[Read time: 3 minutes]
"Of course we're profitable," says the broker. "I take a quarter million dollars out of this business every year!"
Every so often we hear statements like this from brokers. Sometimes it's an owner who is ready to retire and wants to sell the business to one of our clients.
But when we analyze their books, we discover that although the company appears profitable on the surface, it is actually barely breaking even.
To help determine a company's true profitability, here are the first three questions we ask brokers:
If you sell, are you paying yourself the appropriate split?
Very often, broker/owners don't take their split. They leave the money in the company account, and pay themselves out of what's left over after expenses are covered.
While this helps ensure that the company has the necessary cash flow, it can mask profitability issues. If the owner is the top-producing agent, that can really skew the results.
Are you paying yourself for the time you spend managing the company?
You need to determine how much of your time is devoted to administration and management. Then you need to figure out how much it would cost to hire someone else to perform those functions. Until you hire that person (or those people), you should pay yourself the same amount of money.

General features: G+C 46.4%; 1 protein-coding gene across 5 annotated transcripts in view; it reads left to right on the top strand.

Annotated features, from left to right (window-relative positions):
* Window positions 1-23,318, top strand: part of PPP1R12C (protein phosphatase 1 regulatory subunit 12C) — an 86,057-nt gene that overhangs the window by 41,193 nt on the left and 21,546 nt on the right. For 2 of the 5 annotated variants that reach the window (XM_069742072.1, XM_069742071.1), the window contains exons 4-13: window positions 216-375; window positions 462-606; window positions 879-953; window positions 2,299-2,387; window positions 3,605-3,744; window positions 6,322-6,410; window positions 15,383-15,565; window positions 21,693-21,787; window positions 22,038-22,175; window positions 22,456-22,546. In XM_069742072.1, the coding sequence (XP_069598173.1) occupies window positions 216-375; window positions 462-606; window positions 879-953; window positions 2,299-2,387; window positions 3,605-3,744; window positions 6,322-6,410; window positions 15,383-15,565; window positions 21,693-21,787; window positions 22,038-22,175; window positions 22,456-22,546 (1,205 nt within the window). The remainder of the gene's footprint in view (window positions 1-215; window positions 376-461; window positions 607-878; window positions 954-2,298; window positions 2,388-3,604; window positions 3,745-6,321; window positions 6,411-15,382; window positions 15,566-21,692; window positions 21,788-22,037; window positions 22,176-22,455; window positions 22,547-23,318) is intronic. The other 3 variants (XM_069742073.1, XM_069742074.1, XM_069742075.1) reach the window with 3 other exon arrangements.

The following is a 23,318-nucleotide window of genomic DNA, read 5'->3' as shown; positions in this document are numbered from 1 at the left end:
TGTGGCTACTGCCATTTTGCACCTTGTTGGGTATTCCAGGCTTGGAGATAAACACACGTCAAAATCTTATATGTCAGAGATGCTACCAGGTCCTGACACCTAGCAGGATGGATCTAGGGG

Are you getting a return on your investment?
You need to have profit built in separately from your split and the money you make performing management duties. This is your return on the capital you invested to buy
or start the business. If there is no return on capital, you are going to have a hard time selling your business for any significant amount.
The bottom line is that you need to structure your business financially so that if you decided to go live on a beach in Fiji and do nothing more than sip mango daiquiris in your beach chair, your company would still be profitable.
You have to make sure that you are paid for all the functions you perform: as an agent, as a manager, and as an investor.
Once you have done that, you will be able to sell the company at a substantial profit – or hire someone to manage your business while you go off to Australia!